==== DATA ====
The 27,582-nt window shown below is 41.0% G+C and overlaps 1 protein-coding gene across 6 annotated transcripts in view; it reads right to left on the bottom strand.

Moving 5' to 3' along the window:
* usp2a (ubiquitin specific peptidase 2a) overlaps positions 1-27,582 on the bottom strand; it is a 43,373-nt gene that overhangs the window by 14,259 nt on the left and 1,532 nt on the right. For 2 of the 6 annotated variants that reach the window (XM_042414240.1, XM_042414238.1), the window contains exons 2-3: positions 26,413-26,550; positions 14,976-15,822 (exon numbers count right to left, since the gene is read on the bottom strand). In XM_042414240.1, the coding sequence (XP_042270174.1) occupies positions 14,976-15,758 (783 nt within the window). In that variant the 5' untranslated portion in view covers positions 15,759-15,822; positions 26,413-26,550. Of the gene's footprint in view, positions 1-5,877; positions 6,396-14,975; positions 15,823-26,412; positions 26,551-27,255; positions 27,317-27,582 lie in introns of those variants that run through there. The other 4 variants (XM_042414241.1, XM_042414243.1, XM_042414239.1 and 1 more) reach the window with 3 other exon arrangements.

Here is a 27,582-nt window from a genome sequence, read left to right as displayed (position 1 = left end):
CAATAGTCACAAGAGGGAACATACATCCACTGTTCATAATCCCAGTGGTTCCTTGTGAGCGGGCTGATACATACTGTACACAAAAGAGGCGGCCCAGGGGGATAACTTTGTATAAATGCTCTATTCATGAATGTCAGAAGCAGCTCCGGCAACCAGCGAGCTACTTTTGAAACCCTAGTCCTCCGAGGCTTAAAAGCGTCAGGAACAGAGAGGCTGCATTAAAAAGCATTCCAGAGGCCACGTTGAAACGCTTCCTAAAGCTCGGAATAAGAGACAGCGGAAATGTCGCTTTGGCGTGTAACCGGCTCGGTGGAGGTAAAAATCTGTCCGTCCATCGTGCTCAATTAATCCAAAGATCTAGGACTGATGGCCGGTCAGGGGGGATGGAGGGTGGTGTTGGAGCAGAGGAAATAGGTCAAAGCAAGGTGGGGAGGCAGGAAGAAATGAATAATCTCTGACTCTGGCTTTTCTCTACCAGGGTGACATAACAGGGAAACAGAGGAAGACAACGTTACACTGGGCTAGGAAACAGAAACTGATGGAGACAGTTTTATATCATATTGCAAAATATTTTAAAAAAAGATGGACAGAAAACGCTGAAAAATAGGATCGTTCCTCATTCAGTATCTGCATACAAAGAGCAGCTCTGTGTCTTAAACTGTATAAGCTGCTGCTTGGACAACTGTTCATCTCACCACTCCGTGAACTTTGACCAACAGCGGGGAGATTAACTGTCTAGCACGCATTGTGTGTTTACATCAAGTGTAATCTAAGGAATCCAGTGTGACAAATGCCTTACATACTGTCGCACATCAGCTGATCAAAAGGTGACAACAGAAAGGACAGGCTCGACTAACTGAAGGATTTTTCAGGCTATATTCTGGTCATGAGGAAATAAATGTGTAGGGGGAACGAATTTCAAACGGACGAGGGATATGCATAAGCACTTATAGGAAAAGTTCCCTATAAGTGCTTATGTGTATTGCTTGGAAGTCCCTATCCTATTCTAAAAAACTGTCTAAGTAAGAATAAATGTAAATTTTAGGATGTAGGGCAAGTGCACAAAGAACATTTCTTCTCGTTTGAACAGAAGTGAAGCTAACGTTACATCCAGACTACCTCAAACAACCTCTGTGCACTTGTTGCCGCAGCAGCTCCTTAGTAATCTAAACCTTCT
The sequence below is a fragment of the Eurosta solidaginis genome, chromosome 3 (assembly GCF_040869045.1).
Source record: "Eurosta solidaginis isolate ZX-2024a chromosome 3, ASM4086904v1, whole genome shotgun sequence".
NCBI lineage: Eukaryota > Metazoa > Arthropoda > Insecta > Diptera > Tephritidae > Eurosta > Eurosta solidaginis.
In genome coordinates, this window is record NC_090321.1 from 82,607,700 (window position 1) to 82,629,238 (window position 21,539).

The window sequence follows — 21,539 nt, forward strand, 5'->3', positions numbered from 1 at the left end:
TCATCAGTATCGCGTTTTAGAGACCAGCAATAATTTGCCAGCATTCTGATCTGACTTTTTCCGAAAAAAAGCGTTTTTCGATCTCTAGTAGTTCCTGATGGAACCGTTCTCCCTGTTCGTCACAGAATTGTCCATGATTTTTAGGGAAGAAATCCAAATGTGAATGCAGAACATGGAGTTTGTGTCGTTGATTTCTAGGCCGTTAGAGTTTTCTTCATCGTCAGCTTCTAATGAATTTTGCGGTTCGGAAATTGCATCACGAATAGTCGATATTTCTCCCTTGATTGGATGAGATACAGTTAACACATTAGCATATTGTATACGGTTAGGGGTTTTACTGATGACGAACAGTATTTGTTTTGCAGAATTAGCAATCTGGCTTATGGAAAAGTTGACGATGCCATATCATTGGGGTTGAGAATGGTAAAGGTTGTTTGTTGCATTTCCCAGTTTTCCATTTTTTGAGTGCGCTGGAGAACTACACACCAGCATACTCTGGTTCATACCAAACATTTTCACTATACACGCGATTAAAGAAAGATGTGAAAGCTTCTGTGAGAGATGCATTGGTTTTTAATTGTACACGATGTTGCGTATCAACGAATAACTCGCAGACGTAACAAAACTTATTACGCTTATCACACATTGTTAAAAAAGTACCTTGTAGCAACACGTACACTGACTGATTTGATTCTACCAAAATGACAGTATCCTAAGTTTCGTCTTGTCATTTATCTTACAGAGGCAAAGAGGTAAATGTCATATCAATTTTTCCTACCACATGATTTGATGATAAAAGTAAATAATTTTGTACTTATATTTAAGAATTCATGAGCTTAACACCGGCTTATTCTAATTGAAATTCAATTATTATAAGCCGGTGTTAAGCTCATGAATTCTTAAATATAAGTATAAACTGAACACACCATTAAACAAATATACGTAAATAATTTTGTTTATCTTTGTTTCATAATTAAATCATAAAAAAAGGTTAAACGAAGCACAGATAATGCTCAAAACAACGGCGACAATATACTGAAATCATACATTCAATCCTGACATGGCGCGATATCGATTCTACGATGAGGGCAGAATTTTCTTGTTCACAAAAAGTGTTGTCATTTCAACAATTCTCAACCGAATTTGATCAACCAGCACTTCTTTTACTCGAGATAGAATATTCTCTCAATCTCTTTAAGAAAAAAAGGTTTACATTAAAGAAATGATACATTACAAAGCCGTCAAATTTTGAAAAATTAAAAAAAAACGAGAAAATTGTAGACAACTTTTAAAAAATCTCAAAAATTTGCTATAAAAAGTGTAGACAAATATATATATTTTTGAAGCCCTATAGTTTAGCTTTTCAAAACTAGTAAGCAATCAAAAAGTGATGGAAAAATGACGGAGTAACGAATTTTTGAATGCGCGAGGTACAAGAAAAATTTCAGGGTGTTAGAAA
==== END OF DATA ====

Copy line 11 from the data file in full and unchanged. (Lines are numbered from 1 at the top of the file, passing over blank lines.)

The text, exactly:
TCATCAGTATCGCGTTTTAGAGACCAGCAATAATTTGCCAGCATTCTGATCTGACTTTTTCCGAAAAAAAGCGTTTTTCGATCTCTAGTAGTTCCTGATGGAACCGTTCTCCCTGTTCGTCACAGAATTGTCCATGATTTTTAGGGAAGAAATCCAAATGTGAATGCAGAACATGGAGTTTGTGTCGTTGATTTCTAGGCCGTTAGAGTTTTCTTCATCGTCAGCTTCTAATGAATTTTGCGGTTCGGAAATTGCATCACGAATAGTCGATATTTCTCCCTTGATTGGATGAGATACAGTTAACACATTAGCATATTGTATACGGTTAGGGGTTTTACTGATGACGAACAGTATTTGTTTTGCAGAATTAGCAATCTGGCTTATGGAAAAGTTGACGATGCCATATCATTGGGGTTGAGAATGGTAAAGGTTGTTTGTTGCATTTCCCAGTTTTCCATTTTTTGAGTGCGCTGGAGAACTACACACCAGCATACTCTGGTTCATACCAAACATTTTCACTATACACGCGATTAAAGAAAGATGTGAAAGCTTCTGTGAGAGATGCATTGGTTTTTAATTGTACACGATGTTGCGTATCAACGAATAACTCGCAGACGTAACAAAACTTATTACGCTTATCACACATTGTTAAAAAAGTACCTTGTAGCAACACGTACACTGACTGATTTGATTCTACCAAAATGACAGTATCCTAAGTTTCGTCTTGTCATTTATCTTACAGAGGCAAAGAGGTAAATGTCATATCAATTTTTCCTACCACATGATTTGATGATAAAAGTAAATAATTTTGTACTTATATTTAAGAATTCATGAGCTTAACACCGGCTTATTCTAATTGAAATTCAATTATTATAAGCCGGTGTTAAGCTCATGAATTCTTAAATATAAGTATAAACTGAACACACCATTAAACAAATATACGTAAATAATTTTGTTTATCTTTGTTTCATAATTAAATCATAAAAAAAGGTTAAACGAAGCACAGATAATGCTCAAAACAACGGCGACAATATACTGAAATCATACATTCAATCCTGACATGGCGCGATATCGATTCTACGATGAGGGCAGAATTTTCTTGTTCACAAAAAGTGTTGTCATTTCAACAATTCTCAACCGAATTTGATCAACCAGCACTTCTTTTACTCGAGATAGAATATTCTCTCAATCTCTTTAAGAAAAAAAGGTTTACATTAAAGAAATGATACATTACAAAGCCGTCAAATTTTGAAAAATTAAAAAAAAACGAGAAAATTGTAGACAACTTTTAAAAAATCTCAAAAATTTGCTATAAAAAGTGTAGACAAATATATATATTTTTGAAGCCCTATAGTTTAGCTTTTCAAAACTAGTAAGCAATCAAAAAGTGATGGAAAAATGACGGAGTAACGAATTTTTGAATGCGCGAGGTACAAGAAAAATTTCAGGGTGTTAGAAA